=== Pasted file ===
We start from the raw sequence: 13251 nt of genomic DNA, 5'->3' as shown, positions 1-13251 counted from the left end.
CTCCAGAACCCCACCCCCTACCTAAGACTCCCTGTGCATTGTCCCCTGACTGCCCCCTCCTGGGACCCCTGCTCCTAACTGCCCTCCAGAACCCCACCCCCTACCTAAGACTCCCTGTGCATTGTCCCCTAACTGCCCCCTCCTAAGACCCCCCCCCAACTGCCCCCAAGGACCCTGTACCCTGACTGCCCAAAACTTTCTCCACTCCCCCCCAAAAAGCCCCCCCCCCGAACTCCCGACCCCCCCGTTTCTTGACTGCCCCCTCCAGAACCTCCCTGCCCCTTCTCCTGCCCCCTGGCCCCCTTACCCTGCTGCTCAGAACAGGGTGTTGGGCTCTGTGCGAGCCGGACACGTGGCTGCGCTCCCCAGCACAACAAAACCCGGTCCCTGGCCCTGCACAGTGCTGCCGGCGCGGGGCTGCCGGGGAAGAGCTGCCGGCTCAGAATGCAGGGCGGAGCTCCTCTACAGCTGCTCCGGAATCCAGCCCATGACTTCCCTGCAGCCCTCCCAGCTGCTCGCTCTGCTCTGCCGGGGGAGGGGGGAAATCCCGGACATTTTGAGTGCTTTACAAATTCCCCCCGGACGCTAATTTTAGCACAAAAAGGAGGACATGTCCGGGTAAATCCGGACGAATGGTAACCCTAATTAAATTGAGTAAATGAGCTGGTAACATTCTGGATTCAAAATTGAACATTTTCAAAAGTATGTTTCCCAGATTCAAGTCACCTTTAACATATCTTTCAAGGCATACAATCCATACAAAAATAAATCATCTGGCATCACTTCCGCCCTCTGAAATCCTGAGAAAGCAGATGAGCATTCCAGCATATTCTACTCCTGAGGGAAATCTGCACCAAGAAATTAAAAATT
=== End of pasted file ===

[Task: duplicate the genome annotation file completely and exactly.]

We start from the raw sequence: 13251 nt of genomic DNA, 5'->3' as shown, positions 1-13251 counted from the left end.
CTCCAGAACCCCACCCCCTACCTAAGACTCCCTGTGCATTGTCCCCTGACTGCCCCCTCCTGGGACCCCTGCTCCTAACTGCCCTCCAGAACCCCACCCCCTACCTAAGACTCCCTGTGCATTGTCCCCTAACTGCCCCCTCCTAAGACCCCCCCCCAACTGCCCCCAAGGACCCTGTACCCTGACTGCCCAAAACTTTCTCCACTCCCCCCCAAAAAGCCCCCCCCCCGAACTCCCGACCCCCCCGTTTCTTGACTGCCCCCTCCAGAACCTCCCTGCCCCTTCTCCTGCCCCCTGGCCCCCTTACCCTGCTGCTCAGAACAGGGTGTTGGGCTCTGTGCGAGCCGGACACGTGGCTGCGCTCCCCAGCACAACAAAACCCGGTCCCTGGCCCTGCACAGTGCTGCCGGCGCGGGGCTGCCGGGGAAGAGCTGCCGGCTCAGAATGCAGGGCGGAGCTCCTCTACAGCTGCTCCGGAATCCAGCCCATGACTTCCCTGCAGCCCTCCCAGCTGCTCGCTCTGCTCTGCCGGGGGAGGGGGGAAATCCCGGACATTTTGAGTGCTTTACAAATTCCCCCCGGACGCTAATTTTAGCACAAAAAGGAGGACATGTCCGGGTAAATCCGGACGAATGGTAACCCTAATTAAATTGAGTAAATGAGCTGGTAACATTCTGGATTCAAAATTGAACATTTTCAAAAGTATGTTTCCCAGATTCAAGTCACCTTTAACATATCTTTCAAGGCATACAATCCATACAAAAATAAATCATCTGGCATCACTTCCGCCCTCTGAAATCCTGAGAAAGCAGATGAGCATTCCAGCATATTCTACTCCTGAGGGAAATCTGCACCAAGAAATTAAAAATT